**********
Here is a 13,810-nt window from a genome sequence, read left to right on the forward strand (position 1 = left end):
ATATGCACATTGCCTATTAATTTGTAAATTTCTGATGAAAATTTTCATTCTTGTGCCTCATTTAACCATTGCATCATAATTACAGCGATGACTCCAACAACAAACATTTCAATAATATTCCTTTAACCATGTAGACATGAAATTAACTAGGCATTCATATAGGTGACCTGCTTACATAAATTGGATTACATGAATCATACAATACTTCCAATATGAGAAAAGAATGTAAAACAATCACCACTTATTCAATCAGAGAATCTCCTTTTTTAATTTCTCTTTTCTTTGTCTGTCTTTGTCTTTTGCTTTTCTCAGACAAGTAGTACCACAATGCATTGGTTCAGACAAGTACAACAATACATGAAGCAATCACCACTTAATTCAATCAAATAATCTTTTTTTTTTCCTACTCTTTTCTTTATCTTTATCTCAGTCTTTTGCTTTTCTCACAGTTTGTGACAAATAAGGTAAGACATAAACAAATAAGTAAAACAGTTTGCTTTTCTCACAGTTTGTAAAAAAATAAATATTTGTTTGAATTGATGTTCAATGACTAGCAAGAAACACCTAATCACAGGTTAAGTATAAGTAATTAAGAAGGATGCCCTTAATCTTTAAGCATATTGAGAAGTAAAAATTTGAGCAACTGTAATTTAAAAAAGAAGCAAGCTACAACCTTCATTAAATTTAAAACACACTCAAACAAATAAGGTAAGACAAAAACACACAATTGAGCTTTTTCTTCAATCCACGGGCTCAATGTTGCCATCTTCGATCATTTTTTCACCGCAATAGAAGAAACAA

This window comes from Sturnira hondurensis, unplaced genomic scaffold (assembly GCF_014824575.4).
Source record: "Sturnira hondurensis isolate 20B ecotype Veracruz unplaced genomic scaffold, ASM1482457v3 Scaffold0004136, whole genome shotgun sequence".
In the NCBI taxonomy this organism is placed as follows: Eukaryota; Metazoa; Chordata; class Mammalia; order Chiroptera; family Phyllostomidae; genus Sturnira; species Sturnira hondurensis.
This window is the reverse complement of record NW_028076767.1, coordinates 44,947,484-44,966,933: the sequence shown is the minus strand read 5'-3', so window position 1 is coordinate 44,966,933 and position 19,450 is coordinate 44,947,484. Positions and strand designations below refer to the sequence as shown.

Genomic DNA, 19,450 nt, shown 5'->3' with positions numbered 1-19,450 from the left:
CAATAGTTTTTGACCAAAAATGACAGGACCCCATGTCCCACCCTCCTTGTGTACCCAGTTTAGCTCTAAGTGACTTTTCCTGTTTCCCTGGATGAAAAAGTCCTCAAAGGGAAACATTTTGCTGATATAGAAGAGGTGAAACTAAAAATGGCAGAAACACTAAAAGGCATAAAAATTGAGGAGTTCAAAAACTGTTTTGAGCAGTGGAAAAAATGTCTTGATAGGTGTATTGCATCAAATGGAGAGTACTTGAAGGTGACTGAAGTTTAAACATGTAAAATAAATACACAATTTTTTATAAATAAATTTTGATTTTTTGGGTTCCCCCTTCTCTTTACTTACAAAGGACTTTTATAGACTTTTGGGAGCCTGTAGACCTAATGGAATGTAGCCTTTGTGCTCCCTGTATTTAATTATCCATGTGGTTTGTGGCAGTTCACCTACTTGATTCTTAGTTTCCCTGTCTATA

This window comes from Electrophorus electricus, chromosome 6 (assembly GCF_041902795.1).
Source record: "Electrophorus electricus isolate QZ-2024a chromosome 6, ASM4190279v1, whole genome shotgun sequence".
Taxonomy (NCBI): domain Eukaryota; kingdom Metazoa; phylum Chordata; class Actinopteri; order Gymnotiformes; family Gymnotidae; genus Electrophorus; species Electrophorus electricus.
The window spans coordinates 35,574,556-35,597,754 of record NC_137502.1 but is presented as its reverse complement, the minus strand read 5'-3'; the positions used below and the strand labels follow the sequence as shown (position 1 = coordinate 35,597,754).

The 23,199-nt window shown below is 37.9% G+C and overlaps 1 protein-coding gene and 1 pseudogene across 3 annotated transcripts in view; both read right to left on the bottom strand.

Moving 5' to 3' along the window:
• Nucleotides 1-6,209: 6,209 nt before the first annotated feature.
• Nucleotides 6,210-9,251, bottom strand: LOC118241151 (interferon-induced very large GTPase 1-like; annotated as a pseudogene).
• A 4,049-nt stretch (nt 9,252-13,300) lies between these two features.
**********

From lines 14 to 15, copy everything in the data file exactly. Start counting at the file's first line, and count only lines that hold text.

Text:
Moving 5' to 3' along the window:
• Nucleotides 1-6,209: 6,209 nt before the first annotated feature.